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Breast Cancer Res Treat. 2007 Aug;104(2):145-52. Epub 2006 Oct 21.

A cognitive behavioral therapy intervention to promote weight loss improves body composition and blood lipid profiles among overweight breast cancer survivors.

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  • 1Department of Exercise and Nutritional Sciences, San Diego State University, San Diego, CA 92182-7251, USA.

Abstract

Overweight or obesity is an established negative prognostic factor in breast cancer. Co-morbidities associated with obesity, including cardiovascular disease (CVD), may negatively impact quality of life and survival in this population. Our purpose was to determine the effect of a cognitive behavioral therapy (CBT) intervention for weight loss through exercise and diet modification on risk factors for recurrence of breast cancer, and risks for CVD associated with obesity. Eighty-five overweight or obese breast cancer survivors were randomly assigned to a once weekly, 16-week intervention or wait-list control group. The intervention incorporated elements of CBT for obesity, addressing a reduction in energy intake, as well exercise, with a goal of an average of 1 h a day of moderate to vigorous activity. Body weight, total and regional body fat (by dual energy X-ray absorptiometry), waist and hip circumference, and blood lipids were assessed at baseline and following 16 weeks of intervention.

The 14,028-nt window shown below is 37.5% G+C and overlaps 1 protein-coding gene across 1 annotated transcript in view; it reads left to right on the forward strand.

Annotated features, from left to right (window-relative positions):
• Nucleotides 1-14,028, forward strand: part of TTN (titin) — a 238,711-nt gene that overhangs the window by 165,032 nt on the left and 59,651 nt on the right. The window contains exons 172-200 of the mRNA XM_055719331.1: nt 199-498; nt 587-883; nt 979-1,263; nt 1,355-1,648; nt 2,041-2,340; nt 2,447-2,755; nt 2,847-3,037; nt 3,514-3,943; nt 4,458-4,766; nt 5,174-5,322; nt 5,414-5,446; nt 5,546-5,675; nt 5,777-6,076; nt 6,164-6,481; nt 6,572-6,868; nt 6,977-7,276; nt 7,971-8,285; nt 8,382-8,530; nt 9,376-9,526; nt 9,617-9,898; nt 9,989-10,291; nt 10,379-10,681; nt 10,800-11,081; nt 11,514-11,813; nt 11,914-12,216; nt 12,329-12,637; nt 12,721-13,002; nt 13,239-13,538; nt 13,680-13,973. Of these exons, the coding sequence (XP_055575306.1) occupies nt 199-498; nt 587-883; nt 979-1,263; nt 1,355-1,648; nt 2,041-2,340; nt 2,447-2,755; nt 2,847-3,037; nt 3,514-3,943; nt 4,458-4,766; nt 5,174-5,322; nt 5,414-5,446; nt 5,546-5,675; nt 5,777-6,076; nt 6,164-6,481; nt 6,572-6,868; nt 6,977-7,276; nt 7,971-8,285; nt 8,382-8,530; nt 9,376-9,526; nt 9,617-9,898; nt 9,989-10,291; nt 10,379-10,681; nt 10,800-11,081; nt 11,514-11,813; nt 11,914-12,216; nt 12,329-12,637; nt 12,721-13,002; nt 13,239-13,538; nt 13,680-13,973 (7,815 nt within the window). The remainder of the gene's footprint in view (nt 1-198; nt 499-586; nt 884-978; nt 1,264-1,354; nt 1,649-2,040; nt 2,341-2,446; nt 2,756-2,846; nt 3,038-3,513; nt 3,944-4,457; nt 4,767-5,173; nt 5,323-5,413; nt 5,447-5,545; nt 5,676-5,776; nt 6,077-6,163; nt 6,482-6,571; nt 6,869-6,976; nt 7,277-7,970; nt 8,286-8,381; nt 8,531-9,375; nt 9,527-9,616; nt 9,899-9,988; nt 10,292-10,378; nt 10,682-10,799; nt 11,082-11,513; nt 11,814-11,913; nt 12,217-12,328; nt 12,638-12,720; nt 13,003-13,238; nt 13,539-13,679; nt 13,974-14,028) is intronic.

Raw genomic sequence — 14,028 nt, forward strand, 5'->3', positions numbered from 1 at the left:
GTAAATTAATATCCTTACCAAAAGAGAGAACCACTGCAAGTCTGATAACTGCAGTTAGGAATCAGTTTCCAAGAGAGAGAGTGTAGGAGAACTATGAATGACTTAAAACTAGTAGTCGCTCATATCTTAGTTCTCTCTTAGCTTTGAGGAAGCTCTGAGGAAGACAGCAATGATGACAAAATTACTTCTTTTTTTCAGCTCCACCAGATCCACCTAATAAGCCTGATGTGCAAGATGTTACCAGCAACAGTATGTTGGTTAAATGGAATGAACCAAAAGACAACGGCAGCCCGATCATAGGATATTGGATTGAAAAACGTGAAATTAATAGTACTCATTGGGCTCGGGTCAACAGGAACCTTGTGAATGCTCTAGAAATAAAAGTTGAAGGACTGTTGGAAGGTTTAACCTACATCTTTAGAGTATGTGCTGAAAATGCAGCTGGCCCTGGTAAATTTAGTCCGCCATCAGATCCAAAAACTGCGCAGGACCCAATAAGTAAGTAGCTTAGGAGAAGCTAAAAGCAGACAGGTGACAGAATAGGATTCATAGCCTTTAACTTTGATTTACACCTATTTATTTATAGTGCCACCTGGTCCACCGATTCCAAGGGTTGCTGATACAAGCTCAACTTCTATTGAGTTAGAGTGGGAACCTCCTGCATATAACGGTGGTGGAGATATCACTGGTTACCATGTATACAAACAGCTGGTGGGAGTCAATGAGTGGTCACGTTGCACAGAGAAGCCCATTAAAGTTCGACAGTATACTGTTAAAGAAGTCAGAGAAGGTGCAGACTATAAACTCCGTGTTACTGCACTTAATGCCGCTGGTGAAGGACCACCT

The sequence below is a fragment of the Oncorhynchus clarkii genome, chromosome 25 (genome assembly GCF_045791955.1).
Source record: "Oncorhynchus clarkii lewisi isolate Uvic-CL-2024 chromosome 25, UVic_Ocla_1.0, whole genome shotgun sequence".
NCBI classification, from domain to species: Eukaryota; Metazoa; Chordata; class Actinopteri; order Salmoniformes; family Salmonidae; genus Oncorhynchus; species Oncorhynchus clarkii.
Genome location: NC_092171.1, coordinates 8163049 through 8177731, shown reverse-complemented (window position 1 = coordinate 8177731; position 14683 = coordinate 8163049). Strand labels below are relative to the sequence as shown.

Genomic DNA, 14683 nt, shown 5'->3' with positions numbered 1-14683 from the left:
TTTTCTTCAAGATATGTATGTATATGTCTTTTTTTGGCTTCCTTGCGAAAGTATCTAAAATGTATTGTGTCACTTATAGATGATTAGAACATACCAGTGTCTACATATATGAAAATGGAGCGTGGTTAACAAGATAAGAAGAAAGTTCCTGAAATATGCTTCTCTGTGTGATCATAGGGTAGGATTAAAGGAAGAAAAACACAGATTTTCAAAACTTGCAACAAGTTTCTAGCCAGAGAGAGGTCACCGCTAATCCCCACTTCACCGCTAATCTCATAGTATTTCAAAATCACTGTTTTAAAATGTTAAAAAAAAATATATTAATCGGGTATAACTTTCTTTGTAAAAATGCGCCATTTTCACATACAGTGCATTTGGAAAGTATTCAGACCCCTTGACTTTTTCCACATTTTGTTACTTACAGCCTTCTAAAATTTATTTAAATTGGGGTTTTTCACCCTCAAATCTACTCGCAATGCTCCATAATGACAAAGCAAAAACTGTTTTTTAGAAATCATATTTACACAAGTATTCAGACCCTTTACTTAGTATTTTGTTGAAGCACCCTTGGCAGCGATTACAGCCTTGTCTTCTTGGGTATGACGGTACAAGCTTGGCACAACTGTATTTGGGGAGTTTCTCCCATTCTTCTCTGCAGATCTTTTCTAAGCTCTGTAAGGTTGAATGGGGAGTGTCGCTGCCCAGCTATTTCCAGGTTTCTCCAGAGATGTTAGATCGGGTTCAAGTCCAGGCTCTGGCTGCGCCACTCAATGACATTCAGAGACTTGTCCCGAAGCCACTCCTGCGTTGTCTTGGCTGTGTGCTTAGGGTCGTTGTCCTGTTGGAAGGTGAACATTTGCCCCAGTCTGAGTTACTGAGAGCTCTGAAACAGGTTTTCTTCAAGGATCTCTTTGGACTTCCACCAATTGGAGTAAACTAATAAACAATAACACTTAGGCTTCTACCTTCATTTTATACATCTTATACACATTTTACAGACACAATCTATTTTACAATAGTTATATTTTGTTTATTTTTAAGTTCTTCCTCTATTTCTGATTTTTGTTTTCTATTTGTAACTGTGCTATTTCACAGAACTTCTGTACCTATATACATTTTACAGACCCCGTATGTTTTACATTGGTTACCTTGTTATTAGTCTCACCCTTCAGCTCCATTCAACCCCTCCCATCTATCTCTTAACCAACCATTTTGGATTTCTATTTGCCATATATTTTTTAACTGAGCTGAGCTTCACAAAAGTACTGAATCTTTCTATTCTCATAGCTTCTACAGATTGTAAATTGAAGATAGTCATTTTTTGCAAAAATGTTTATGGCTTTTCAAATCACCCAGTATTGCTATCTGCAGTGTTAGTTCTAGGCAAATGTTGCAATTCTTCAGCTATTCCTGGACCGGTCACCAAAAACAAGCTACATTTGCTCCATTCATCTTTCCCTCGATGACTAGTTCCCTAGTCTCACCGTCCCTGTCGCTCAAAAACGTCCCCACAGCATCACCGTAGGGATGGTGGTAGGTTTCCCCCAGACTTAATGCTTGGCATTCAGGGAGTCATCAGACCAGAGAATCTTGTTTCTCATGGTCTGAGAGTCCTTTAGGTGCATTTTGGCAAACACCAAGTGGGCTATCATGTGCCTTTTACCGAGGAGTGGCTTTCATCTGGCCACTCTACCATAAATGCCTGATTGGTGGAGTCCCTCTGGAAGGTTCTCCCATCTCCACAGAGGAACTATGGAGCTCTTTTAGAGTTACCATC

RESULTS:

Seventy six women (89.4%) completed the intervention. Independent t-test to evaluate group differences at 16 weeks showed significant differences in weight, body mass index, percent fat, trunk fat, leg fat, as well as waist and hip circumference between intervention and control groups (P <or= 0.05). Furthermore, levels of triglycerides and total cholesterol/high density lipoprotein cholesterol levels were also significantly reduced following the intervention. These results indicate that 16 weeks of a CBT program for weight management may reduce obesity and CVD risk in overweight breast cancer survivors.

PMID:
17058023
[PubMed - indexed for MEDLINE]
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